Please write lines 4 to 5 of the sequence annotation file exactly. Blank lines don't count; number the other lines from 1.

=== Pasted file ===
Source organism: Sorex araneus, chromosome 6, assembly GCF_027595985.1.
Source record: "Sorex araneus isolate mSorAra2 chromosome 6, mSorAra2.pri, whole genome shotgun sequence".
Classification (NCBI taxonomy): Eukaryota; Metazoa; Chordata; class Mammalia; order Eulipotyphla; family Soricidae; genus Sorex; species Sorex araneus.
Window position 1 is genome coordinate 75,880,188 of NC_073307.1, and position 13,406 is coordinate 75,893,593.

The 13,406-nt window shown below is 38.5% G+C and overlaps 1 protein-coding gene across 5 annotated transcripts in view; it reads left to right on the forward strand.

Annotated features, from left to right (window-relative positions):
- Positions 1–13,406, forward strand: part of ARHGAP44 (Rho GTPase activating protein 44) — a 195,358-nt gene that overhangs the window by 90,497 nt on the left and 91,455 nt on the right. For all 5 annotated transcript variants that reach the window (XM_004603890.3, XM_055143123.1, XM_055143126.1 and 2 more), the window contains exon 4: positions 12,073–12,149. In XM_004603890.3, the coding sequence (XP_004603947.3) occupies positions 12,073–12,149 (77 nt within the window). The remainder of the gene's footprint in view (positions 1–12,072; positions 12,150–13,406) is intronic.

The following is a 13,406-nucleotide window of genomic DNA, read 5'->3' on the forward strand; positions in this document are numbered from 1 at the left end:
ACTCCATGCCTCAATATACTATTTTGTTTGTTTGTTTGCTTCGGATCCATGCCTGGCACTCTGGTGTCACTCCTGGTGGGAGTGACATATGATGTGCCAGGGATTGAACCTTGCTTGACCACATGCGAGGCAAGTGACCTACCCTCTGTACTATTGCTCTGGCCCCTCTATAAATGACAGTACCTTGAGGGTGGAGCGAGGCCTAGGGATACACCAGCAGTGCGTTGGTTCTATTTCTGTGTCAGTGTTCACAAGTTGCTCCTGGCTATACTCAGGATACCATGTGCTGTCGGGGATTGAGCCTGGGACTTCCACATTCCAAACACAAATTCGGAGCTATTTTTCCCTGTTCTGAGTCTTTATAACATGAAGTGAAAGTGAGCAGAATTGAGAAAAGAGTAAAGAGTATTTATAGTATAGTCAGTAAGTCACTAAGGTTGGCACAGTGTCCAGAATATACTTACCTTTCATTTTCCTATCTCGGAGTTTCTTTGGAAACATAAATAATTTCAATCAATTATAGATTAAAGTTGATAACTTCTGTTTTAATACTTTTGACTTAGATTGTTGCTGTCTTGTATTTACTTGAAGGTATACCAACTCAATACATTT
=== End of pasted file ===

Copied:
Window position 1 is genome coordinate 75,880,188 of NC_073307.1, and position 13,406 is coordinate 75,893,593.

The 13,406-nt window shown below is 38.5% G+C and overlaps 1 protein-coding gene across 5 annotated transcripts in view; it reads left to right on the forward strand.